Some photography, a piano lesson, and the pain of golf
by Rob Tiller
The weather here is getting hotter, but the last few days have been pleasantly mild. I’ve been getting out early with my camera most mornings to see what’s going on in our local parks and gardens. In the last few days I’ve been to Shelley Lake, Durant Park, Lake Johnson, Lake Wheeler, and Yates Mill Pond, as well as Raulston Arboretum and Duke Gardens. I didn’t see any uncommon animal or plant life, but I thought some of the dying flowers looked pretty. As is my usual procedure, I’m sharing here photos I made this week that were my favorites for the week.
I had my first post-retirement piano lesson with Professor Olga Kleiankina at her studio at NC State on Sunday. I’ve been working on Brahms’s Rhapsody Op. 79, No. 2, with its thundering intensity and exotic lyricism. Olga coached me on touch and sound production, including more use of the back muscles, but she also diagnosed a fundamental problem: I was hearing things as I imagined them rather than as they were. She thought I had failed to completely and fully listen. She noted that this is sometimes true of professional musicians, and further observed that if ever I learned to truly listen, I would no longer need a teacher.
As I told her, the idea of full on listening reminded me of a central aspiration of mindfulness — being fully present and attentive — which is also difficult to achieve. Anyhow, I found helpful her ideas around listening and practicing slowly and carefully. She suggested that rather than a two hour lesson once a month, we meet for an hour every other week. I was grateful that she doesn’t think it’s hopeless to try to help me, and am looking forward to climbing up to the next level.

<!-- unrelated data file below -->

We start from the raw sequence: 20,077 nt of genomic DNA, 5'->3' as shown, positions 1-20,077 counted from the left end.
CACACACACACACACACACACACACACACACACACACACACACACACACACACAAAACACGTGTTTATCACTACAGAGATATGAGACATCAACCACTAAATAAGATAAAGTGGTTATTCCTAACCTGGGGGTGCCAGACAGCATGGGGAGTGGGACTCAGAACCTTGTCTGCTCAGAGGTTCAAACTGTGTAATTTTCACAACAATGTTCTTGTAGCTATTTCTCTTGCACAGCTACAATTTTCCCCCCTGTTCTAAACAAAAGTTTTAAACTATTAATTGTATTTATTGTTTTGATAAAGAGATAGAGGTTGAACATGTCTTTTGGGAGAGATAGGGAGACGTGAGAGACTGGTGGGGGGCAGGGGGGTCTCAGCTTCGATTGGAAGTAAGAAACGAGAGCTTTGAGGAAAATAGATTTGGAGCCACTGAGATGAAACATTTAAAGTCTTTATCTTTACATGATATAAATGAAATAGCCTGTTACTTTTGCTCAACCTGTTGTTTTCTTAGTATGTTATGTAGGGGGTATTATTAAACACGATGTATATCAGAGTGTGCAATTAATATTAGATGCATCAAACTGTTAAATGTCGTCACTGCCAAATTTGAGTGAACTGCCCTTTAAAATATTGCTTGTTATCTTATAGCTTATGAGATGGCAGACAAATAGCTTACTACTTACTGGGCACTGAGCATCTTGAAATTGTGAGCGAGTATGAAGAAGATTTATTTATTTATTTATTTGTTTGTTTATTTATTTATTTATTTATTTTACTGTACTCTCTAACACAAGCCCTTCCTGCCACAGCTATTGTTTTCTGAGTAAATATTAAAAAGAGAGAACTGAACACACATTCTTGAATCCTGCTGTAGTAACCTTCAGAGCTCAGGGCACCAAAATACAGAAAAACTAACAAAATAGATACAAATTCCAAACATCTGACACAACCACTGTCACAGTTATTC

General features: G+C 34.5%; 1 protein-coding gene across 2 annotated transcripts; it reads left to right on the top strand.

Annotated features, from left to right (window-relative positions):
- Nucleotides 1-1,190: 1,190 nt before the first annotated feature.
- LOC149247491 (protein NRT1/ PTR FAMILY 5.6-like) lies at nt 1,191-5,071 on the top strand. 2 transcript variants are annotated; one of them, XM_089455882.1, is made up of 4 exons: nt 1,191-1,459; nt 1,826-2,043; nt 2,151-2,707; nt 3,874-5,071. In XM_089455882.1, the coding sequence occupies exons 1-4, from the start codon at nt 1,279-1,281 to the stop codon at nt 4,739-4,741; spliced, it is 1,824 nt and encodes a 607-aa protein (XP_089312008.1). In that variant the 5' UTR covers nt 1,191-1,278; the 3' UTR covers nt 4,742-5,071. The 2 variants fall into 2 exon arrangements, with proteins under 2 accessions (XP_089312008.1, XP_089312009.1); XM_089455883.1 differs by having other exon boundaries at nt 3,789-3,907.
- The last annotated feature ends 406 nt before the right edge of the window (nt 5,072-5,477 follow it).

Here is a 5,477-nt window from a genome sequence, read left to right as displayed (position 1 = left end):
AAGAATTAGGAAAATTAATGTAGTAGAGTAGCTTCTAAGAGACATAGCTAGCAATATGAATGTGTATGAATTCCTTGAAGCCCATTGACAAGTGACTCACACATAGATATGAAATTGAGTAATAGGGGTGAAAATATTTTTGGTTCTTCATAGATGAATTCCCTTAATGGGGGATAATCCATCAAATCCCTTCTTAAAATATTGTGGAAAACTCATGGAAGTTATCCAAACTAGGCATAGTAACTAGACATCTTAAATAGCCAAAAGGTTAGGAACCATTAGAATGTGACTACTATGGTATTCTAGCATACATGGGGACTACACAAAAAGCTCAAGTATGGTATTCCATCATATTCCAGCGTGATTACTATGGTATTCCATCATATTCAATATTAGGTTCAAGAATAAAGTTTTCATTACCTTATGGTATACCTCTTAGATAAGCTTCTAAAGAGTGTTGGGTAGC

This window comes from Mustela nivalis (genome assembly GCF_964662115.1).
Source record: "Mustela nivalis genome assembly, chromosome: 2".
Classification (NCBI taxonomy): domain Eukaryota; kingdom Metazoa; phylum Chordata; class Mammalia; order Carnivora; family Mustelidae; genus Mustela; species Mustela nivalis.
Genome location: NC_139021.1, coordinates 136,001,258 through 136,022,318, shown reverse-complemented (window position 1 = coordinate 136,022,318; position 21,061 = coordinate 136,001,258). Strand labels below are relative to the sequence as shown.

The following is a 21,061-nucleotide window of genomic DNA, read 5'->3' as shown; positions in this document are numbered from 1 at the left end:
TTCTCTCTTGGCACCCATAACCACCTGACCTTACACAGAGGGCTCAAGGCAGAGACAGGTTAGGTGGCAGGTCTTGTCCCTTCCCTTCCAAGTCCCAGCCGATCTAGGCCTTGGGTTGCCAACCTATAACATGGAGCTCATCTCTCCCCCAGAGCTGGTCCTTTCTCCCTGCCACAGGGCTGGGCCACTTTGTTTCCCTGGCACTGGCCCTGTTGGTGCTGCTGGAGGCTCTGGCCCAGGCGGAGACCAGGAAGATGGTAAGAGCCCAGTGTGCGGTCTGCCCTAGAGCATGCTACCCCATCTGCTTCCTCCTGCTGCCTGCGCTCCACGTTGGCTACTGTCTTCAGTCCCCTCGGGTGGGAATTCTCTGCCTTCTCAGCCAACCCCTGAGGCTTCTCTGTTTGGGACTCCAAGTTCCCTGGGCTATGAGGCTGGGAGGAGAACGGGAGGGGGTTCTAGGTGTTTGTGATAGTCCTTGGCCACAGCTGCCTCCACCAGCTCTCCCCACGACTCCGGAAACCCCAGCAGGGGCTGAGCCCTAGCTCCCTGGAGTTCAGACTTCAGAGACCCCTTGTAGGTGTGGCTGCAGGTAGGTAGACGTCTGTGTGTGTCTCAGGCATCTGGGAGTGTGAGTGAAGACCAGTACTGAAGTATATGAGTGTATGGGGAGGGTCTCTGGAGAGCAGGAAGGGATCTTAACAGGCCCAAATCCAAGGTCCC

I also took a golf lesson with Mike Sullivan at 401 Par Golf. I hadn’t seen Mike since last fall, and in the meantime had developed a fairly bad case of the yips in trying delicate shots close to the green. Mike is a very upbeat guy and knows a lot about golf. He had some good ideas for chipping, and I’m hoping to see improvement now that I have a more time to practice.
My feelings about golf are certainly mixed. It is, of course, associated with privilege and elitism, and so sits uncomfortably with my concerns for fairness and social justice. It is far from eco-friendly. It is generally expensive. It’s frustrating. And it sounds like a sad cliche for a guy to be retiring to play golf.
But, that said, there are things about the game that are worth defending. Like every sport, it has its moments of drama and humor. Unlike most sports, it has as an essential component the values of honesty and integrity. It can help build friendships and cooperation. It is beautiful, both in its landscapes and kinetic arcs.
And at every level of play, it demands of the player a mix of intellectual, physical, and moral qualities. It poses challenges that potentially make us better. It’s unfortunate for the game that the current American President is such a golf lover and super-sized example of dishonesty, immorality, and stupidity, but let’s just consider him the exception that proves the rule.
Gabe and I have been getting out for a game most weekends, and it’s been inspiring to see him dramatically improve his game. With some putting improvements, he may soon be breaking 80. For me it will be a longer, tougher journey, but still, I look forward to it.